Nav: Home

Viruses are everywhere, maybe even in space

January 18, 2018

Viruses are the most abundant and one of the least understood biological entities on Earth. They might also exist in space, but as of yet scientists have done almost no research into this possibility.

Portland State University biology professor Ken Stedman and colleagues are trying to change this through their article "Astrovirology: Viruses at Large in the Universe," published in the February 2018 issue of the journal Astrobiology. In this call to arms, the authors state that NASA and other space agencies should be looking for viruses in liquid samples from Saturn and Jupiter's moons, develop technology to detect viruses in ancient deposits on Earth and Mars, and determine if Earth viruses could survive in space.

"More than a century has passed since the discovery of the first viruses," said Stedman, who teaches at PSU's College of Liberal Arts & Sciences. "Entering the second century of virology, we can finally start focusing beyond our own planet."

Stedman argues that since there are more viruses on Earth -- 10 to 100 times more than any other cellular organism -- the same could be true on other planets and moons. Viruses also appear to be extremely ancient, may have been involved in the origin of life and have probably been involved in major evolutionary transitions on Earth.

"With this paper, we hope to inspire integration of virus research into astrobiology and also point out pressing unanswered questions in astrovirology, particularly regarding the detection of virus biosignatures and whether viruses could be spread extraterrestrially," Stedman said.
-end-
Stedman, co-founder of PSU's Center for Life in Extreme Environments, wrote the article with colleagues Aaron Berliner from the Center for the Utilization of Biological Engineering in Space at the UC Berkeley, and Tomohiro Moichizuki from the Earth-Life Science Institute at the Tokyo Institute of Technology.

Stedman has funding from NASA for virus evolution research. He was previously funded by NASA to work on virus preservation. These results led to him founding a vaccine-stabilization company based on NASA-funded research.

Portland State University

Related Viruses Articles:

Killing flu viruses with help from a frog
Frog mucus is loaded with molecules that kill bacteria and viruses, and researchers are beginning to investigate it as a potential source for new anti-microbial drugs.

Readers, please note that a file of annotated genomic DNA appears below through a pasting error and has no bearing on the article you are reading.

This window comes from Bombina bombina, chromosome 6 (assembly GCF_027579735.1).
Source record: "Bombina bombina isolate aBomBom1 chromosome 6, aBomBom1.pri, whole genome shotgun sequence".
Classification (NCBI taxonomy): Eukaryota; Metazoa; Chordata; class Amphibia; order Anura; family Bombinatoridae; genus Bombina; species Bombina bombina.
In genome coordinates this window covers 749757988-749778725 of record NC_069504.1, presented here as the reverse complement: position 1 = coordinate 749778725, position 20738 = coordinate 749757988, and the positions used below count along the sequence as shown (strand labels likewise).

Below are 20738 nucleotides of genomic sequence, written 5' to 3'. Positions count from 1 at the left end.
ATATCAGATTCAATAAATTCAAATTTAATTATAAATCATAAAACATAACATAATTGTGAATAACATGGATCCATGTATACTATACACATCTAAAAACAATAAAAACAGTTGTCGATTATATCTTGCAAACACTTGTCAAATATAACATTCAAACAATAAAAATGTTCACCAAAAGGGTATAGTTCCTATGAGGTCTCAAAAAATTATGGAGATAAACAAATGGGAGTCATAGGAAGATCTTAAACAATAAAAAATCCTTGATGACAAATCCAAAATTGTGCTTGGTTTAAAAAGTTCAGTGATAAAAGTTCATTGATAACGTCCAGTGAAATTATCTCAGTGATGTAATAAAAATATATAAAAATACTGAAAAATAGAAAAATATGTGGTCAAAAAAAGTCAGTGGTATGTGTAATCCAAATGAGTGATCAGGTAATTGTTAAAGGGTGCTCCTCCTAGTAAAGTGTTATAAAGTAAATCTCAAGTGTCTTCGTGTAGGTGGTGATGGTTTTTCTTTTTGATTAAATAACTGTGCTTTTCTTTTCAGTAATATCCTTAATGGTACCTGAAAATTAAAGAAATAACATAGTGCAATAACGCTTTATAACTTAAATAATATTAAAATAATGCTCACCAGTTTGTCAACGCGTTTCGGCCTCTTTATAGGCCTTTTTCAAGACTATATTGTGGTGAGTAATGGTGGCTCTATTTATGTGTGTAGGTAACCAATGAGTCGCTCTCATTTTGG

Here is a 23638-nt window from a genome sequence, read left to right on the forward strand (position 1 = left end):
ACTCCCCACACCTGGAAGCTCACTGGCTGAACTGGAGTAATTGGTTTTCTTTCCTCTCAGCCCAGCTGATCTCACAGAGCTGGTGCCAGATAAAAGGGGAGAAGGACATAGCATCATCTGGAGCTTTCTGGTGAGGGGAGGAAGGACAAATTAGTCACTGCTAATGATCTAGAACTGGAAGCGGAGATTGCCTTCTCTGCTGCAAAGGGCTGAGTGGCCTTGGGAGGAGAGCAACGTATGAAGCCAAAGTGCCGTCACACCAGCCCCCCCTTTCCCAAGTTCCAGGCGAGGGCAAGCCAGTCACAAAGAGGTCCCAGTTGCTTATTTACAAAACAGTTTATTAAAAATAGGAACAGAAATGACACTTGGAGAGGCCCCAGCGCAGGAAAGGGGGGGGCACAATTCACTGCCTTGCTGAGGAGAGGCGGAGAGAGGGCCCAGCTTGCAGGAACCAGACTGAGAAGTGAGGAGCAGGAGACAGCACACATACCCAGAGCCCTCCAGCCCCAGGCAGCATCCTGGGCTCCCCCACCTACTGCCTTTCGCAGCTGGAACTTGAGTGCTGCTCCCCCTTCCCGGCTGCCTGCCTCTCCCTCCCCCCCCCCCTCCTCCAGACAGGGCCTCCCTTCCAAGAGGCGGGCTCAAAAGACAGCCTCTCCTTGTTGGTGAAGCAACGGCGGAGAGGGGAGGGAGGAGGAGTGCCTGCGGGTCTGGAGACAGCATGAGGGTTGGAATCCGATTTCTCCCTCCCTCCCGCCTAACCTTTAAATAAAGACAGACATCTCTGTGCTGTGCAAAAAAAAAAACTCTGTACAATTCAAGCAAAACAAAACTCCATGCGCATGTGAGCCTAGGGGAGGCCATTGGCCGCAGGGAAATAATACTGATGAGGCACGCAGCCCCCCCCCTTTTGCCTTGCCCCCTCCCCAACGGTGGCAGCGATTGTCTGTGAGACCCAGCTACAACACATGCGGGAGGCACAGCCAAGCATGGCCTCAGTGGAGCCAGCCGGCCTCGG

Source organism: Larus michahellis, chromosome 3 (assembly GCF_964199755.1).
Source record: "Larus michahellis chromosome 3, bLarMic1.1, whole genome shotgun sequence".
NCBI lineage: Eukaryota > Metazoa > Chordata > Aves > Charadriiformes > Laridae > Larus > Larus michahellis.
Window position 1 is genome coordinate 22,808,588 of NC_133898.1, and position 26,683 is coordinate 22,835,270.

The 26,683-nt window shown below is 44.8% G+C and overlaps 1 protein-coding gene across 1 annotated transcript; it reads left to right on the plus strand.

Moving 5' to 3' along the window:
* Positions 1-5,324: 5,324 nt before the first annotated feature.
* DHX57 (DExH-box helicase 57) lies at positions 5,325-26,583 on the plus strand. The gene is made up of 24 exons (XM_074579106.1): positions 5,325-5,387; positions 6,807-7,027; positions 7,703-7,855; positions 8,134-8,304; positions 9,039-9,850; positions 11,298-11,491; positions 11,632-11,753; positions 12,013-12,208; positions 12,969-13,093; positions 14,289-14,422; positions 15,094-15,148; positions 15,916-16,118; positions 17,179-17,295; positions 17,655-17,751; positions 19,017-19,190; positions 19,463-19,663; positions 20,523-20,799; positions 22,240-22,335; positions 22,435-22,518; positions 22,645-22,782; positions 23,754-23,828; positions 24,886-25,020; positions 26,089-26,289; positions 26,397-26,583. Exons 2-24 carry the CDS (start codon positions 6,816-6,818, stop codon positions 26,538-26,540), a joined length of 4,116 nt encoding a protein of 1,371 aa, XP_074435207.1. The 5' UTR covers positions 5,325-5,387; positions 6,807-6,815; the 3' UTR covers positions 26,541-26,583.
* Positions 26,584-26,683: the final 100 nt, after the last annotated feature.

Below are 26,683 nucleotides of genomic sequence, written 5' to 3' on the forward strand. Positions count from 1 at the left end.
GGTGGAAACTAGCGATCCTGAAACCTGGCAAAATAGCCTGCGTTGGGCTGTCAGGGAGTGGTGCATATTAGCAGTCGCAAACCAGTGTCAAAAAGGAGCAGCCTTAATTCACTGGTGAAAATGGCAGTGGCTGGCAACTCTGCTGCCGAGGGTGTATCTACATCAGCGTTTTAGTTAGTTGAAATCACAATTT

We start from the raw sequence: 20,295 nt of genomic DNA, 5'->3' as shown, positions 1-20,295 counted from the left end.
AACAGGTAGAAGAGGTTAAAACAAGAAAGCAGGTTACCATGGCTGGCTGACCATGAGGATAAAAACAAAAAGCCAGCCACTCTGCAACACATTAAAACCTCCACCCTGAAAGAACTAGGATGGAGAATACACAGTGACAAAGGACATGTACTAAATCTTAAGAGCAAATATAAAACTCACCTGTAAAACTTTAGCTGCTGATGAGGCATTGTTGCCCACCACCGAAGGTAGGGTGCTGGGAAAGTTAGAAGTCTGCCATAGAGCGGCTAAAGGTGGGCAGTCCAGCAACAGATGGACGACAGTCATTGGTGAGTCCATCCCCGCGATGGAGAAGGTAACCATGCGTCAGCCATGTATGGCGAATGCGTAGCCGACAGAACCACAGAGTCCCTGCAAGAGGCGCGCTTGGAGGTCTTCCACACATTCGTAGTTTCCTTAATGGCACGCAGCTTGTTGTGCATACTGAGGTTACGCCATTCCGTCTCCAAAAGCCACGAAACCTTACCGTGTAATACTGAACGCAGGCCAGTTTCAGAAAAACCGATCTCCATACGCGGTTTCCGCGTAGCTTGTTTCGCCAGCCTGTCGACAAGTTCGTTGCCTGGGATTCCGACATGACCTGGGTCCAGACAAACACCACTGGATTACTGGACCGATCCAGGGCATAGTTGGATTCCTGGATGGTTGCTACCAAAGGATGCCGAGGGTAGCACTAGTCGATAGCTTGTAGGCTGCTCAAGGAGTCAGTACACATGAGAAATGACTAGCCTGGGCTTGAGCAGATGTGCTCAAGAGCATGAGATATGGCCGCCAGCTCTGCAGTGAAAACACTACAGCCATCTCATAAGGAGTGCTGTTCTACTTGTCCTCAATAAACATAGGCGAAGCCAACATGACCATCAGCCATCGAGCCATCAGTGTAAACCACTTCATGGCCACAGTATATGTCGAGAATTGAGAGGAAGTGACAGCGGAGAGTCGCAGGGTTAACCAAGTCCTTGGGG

Giant viruses may simply be a Frankenstein of mini viruses
The notion that giant viruses represent a potential fourth domain of life is now closer to being disproven, researchers say.
Discovered: Novel group of giant viruses
Viruses are thought to outnumber the microbes on Earth; both outnumber the stars in the Milky Way.
One monoclonal antibody protects against 2 lethal viruses
A new study reports that one human monoclonal antibody therapy protected nonhuman primates from the lethal hemorrhagic fevers caused by both Marburg and Ravn viruses.
Viruses in the oceanic basement
A team of scientists from the University of Hawai'i at Mānoa School of Ocean and Earth Science and Technology (SOEST) showed for the first time that many novel viruses are present in the fluids circulating deep in the rocky crust of the seafloor known as the ocean basement.
New link found between sex and viruses
Sexual reproduction and viral infections both rely on a functionally identical protein, according to new research.
Fighting viruses to improve agriculture
A University of California, Riverside researcher is leading a team that will receive $300,000 over two years to study the life cycles of viruses that are harmful to humans and agricultural plants.
Viruses in the genome important for our brain
Over millions of years retroviruses have been incorporated into our human DNA, where they today make up almost 10 per cent of the total genome.
World of viruses uncovered
A groundbreaking study of the virosphere of the most populous animals has uncovered 1,445 viruses, revealing people have only scratched the surface of the world of viruses -- but it is likely that only a few cause disease.
Your viruses could reveal your travel history, and more
The genomes of two distinct strains of the virus that causes the common lip cold sore, herpes simplex virus type 1, have been identified within an individual person -- an achievement that could be useful to forensic scientists for tracing a person's history.

Related Viruses Reading:

Best Science Podcasts 2019

We have hand picked the best science podcasts for 2019. Sit back and enjoy new science podcasts updated daily from your favorite science news services and scientists.
Now Playing: TED Radio Hour

Digital Manipulation
Technology has reshaped our lives in amazing ways. But at what cost? This hour, TED speakers reveal how what we see, read, believe — even how we vote — can be manipulated by the technology we use. Guests include journalist Carole Cadwalladr, consumer advocate Finn Myrstad, writer and marketing professor Scott Galloway, behavioral designer Nir Eyal, and computer graphics researcher Doug Roble.
Now Playing: Science for the People

#530 Why Aren't We Dead Yet?
We only notice our immune systems when they aren't working properly, or when they're under attack. How does our immune system understand what bits of us are us, and what bits are invading germs and viruses? How different are human immune systems from the immune systems of other creatures? And is the immune system so often the target of sketchy medical advice? Those questions and more, this week in our conversation with author Idan Ben-Barak about his book "Why Aren't We Dead Yet?: The Survivor’s Guide to the Immune System".